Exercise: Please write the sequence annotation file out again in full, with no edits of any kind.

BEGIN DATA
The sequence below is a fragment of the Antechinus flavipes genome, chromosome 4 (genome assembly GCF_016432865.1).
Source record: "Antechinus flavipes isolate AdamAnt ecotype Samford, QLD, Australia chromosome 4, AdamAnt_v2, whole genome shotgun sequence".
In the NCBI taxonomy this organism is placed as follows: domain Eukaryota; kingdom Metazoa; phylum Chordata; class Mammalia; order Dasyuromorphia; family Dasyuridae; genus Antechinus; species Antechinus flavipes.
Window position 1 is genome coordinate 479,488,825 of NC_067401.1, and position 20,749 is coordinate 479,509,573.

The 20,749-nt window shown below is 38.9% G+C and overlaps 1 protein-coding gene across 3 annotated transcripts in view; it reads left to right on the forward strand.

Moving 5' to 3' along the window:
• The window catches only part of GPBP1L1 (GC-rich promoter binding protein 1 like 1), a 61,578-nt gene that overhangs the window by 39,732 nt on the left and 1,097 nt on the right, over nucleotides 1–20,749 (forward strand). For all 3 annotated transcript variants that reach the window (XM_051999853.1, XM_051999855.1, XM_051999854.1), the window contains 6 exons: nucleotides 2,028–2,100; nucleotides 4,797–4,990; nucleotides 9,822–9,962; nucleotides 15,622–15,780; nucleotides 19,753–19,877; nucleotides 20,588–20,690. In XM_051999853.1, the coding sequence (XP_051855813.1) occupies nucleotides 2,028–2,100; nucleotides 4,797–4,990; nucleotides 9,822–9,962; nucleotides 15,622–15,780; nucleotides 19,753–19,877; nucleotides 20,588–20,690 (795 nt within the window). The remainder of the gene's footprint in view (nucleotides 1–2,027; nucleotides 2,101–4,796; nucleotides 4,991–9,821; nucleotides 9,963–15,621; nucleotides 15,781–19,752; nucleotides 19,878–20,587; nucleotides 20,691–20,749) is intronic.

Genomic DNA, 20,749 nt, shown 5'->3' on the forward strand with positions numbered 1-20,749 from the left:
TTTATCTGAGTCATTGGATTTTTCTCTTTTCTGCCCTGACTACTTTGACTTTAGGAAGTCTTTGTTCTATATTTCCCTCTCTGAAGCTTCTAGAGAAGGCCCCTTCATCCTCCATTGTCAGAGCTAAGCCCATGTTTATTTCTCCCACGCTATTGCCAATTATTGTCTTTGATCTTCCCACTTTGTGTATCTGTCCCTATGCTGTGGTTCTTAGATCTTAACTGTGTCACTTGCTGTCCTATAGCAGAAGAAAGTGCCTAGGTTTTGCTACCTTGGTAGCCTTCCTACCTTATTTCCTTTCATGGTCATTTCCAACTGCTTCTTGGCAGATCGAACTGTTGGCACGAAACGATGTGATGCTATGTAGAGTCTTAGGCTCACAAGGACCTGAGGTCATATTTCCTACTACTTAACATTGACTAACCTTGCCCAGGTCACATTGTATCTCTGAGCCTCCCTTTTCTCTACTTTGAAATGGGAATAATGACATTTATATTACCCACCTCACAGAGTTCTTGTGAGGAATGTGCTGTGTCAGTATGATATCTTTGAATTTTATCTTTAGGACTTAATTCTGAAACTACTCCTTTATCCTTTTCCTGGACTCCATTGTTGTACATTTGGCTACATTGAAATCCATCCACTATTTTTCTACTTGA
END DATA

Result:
The sequence below is a fragment of the Antechinus flavipes genome, chromosome 4 (genome assembly GCF_016432865.1).
Source record: "Antechinus flavipes isolate AdamAnt ecotype Samford, QLD, Australia chromosome 4, AdamAnt_v2, whole genome shotgun sequence".
In the NCBI taxonomy this organism is placed as follows: domain Eukaryota; kingdom Metazoa; phylum Chordata; class Mammalia; order Dasyuromorphia; family Dasyuridae; genus Antechinus; species Antechinus flavipes.
Window position 1 is genome coordinate 479,488,825 of NC_067401.1, and position 20,749 is coordinate 479,509,573.

The 20,749-nt window shown below is 38.9% G+C and overlaps 1 protein-coding gene across 3 annotated transcripts in view; it reads left to right on the forward strand.

Moving 5' to 3' along the window:
• The window catches only part of GPBP1L1 (GC-rich promoter binding protein 1 like 1), a 61,578-nt gene that overhangs the window by 39,732 nt on the left and 1,097 nt on the right, over nucleotides 1–20,749 (forward strand). For all 3 annotated transcript variants that reach the window (XM_051999853.1, XM_051999855.1, XM_051999854.1), the window contains 6 exons: nucleotides 2,028–2,100; nucleotides 4,797–4,990; nucleotides 9,822–9,962; nucleotides 15,622–15,780; nucleotides 19,753–19,877; nucleotides 20,588–20,690. In XM_051999853.1, the coding sequence (XP_051855813.1) occupies nucleotides 2,028–2,100; nucleotides 4,797–4,990; nucleotides 9,822–9,962; nucleotides 15,622–15,780; nucleotides 19,753–19,877; nucleotides 20,588–20,690 (795 nt within the window). The remainder of the gene's footprint in view (nucleotides 1–2,027; nucleotides 2,101–4,796; nucleotides 4,991–9,821; nucleotides 9,963–15,621; nucleotides 15,781–19,752; nucleotides 19,878–20,587; nucleotides 20,691–20,749) is intronic.

Genomic DNA, 20,749 nt, shown 5'->3' on the forward strand with positions numbered 1-20,749 from the left:
TTTATCTGAGTCATTGGATTTTTCTCTTTTCTGCCCTGACTACTTTGACTTTAGGAAGTCTTTGTTCTATATTTCCCTCTCTGAAGCTTCTAGAGAAGGCCCCTTCATCCTCCATTGTCAGAGCTAAGCCCATGTTTATTTCTCCCACGCTATTGCCAATTATTGTCTTTGATCTTCCCACTTTGTGTATCTGTCCCTATGCTGTGGTTCTTAGATCTTAACTGTGTCACTTGCTGTCCTATAGCAGAAGAAAGTGCCTAGGTTTTGCTACCTTGGTAGCCTTCCTACCTTATTTCCTTTCATGGTCATTTCCAACTGCTTCTTGGCAGATCGAACTGTTGGCACGAAACGATGTGATGCTATGTAGAGTCTTAGGCTCACAAGGACCTGAGGTCATATTTCCTACTACTTAACATTGACTAACCTTGCCCAGGTCACATTGTATCTCTGAGCCTCCCTTTTCTCTACTTTGAAATGGGAATAATGACATTTATATTACCCACCTCACAGAGTTCTTGTGAGGAATGTGCTGTGTCAGTATGATATCTTTGAATTTTATCTTTAGGACTTAATTCTGAAACTACTCCTTTATCCTTTTCCTGGACTCCATTGTTGTACATTTGGCTACATTGAAATCCATCCACTATTTTTCTACTTGA